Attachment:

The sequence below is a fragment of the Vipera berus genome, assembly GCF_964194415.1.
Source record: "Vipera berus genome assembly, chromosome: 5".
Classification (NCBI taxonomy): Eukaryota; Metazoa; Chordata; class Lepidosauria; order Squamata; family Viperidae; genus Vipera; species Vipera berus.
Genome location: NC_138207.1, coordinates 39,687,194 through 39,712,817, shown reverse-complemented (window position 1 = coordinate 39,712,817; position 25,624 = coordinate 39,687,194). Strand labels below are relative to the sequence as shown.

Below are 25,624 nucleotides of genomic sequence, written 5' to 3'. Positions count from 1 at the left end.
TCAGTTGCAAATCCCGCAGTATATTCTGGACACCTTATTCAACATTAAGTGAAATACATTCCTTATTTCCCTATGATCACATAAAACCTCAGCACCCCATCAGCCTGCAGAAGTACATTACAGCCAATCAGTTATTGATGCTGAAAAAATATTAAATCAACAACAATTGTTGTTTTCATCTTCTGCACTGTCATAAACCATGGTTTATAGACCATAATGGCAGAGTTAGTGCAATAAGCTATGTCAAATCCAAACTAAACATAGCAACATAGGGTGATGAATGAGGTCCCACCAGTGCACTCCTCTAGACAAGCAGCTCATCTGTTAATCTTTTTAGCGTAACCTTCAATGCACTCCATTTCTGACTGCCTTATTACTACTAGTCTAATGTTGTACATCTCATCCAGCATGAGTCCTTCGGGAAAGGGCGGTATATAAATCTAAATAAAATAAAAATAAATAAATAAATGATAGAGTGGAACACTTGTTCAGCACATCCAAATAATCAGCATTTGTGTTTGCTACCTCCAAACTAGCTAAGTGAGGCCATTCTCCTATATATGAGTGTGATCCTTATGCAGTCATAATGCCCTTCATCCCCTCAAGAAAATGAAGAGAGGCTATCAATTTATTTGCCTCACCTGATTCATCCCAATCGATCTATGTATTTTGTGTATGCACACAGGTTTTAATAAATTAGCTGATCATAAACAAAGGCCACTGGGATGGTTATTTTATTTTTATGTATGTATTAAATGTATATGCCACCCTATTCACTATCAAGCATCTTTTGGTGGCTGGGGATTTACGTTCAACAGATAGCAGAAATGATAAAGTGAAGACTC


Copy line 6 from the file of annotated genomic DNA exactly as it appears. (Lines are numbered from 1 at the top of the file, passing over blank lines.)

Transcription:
TCAGTTGCAAATCCCGCAGTATATTCTGGACACCTTATTCAACATTAAGTGAAATACATTCCTTATTTCCCTATGATCACATAAAACCTCAGCACCCCATCAGCCTGCAGAAGTACATTACAGCCAATCAGTTATTGATGCTGAAAAAATATTAAATCAACAACAATTGTTGTTTTCATCTTCTGCACTGTCATAAACCATGGTTTATAGACCATAATGGCAGAGTTAGTGCAATAAGCTATGTCAAATCCAAACTAAACATAGCAACATAGGGTGATGAATGAGGTCCCACCAGTGCACTCCTCTAGACAAGCAGCTCATCTGTTAATCTTTTTAGCGTAACCTTCAATGCACTCCATTTCTGACTGCCTTATTACTACTAGTCTAATGTTGTACATCTCATCCAGCATGAGTCCTTCGGGAAAGGGCGGTATATAAATCTAAATAAAATAAAAATAAATAAATAAATGATAGAGTGGAACACTTGTTCAGCACATCCAAATAATCAGCATTTGTGTTTGCTACCTCCAAACTAGCTAAGTGAGGCCATTCTCCTATATATGAGTGTGATCCTTATGCAGTCATAATGCCCTTCATCCCCTCAAGAAAATGAAGAGAGGCTATCAATTTATTTGCCTCACCTGATTCATCCCAATCGATCTATGTATTTTGTGTATGCACACAGGTTTTAATAAATTAGCTGATCATAAACAAAGGCCACTGGGATGGTTATTTTATTTTTATGTATGTATTAAATGTATATGCCACCCTATTCACTATCAAGCATCTTTTGGTGGCTGGGGATTTACGTTCAACAGATAGCAGAAATGATAAAGTGAAGACTC